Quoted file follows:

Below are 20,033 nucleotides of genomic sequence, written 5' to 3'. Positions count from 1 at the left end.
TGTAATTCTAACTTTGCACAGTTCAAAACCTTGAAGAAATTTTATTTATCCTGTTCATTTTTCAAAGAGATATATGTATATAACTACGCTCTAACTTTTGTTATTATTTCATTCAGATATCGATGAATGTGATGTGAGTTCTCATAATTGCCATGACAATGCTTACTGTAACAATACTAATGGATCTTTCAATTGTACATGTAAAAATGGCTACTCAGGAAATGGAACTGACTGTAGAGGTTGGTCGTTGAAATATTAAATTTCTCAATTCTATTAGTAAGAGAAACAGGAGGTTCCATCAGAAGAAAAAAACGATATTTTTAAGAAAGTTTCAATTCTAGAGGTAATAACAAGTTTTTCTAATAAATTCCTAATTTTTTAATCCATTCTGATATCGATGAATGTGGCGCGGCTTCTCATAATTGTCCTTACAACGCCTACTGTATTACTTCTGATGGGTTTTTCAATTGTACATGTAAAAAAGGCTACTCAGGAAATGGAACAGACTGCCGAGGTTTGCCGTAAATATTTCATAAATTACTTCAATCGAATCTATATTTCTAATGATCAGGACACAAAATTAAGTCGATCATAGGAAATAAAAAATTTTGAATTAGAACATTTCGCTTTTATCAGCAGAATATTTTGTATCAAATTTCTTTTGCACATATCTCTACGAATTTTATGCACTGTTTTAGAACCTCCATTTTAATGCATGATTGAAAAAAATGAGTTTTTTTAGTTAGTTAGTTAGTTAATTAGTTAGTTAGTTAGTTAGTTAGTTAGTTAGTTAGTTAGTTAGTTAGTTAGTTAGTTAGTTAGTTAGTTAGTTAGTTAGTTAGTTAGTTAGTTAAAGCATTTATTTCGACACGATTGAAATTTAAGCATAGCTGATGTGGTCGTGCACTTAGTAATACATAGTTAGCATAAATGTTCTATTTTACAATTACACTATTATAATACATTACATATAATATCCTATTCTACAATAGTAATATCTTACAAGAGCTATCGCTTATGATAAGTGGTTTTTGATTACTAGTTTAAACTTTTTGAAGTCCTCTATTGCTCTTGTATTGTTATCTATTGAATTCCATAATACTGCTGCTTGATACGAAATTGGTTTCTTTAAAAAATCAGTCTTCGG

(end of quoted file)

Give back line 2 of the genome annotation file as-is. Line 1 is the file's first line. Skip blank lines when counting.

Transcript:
TGTAATTCTAACTTTGCACAGTTCAAAACCTTGAAGAAATTTTATTTATCCTGTTCATTTTTCAAAGAGATATATGTATATAACTACGCTCTAACTTTTGTTATTATTTCATTCAGATATCGATGAATGTGATGTGAGTTCTCATAATTGCCATGACAATGCTTACTGTAACAATACTAATGGATCTTTCAATTGTACATGTAAAAATGGCTACTCAGGAAATGGAACTGACTGTAGAGGTTGGTCGTTGAAATATTAAATTTCTCAATTCTATTAGTAAGAGAAACAGGAGGTTCCATCAGAAGAAAAAAACGATATTTTTAAGAAAGTTTCAATTCTAGAGGTAATAACAAGTTTTTCTAATAAATTCCTAATTTTTTAATCCATTCTGATATCGATGAATGTGGCGCGGCTTCTCATAATTGTCCTTACAACGCCTACTGTATTACTTCTGATGGGTTTTTCAATTGTACATGTAAAAAAGGCTACTCAGGAAATGGAACAGACTGCCGAGGTTTGCCGTAAATATTTCATAAATTACTTCAATCGAATCTATATTTCTAATGATCAGGACACAAAATTAAGTCGATCATAGGAAATAAAAAATTTTGAATTAGAACATTTCGCTTTTATCAGCAGAATATTTTGTATCAAATTTCTTTTGCACATATCTCTACGAATTTTATGCACTGTTTTAGAACCTCCATTTTAATGCATGATTGAAAAAAATGAGTTTTTTTAGTTAGTTAGTTAGTTAATTAGTTAGTTAGTTAGTTAGTTAGTTAGTTAGTTAGTTAGTTAGTTAGTTAGTTAGTTAGTTAGTTAGTTAGTTAGTTAGTTAGTTAGTTAGTTAAAGCATTTATTTCGACACGATTGAAATTTAAGCATAGCTGATGTGGTCGTGCACTTAGTAATACATAGTTAGCATAAATGTTCTATTTTACAATTACACTATTATAATACATTACATATAATATCCTATTCTACAATAGTAATATCTTACAAGAGCTATCGCTTATGATAAGTGGTTTTTGATTACTAGTTTAAACTTTTTGAAGTCCTCTATTGCTCTTGTATTGTTATCTATTGAATTCCATAATACTGCTGCTTGATACGAAATTGGTTTCTTTAAAAAATCAGTCTTCGG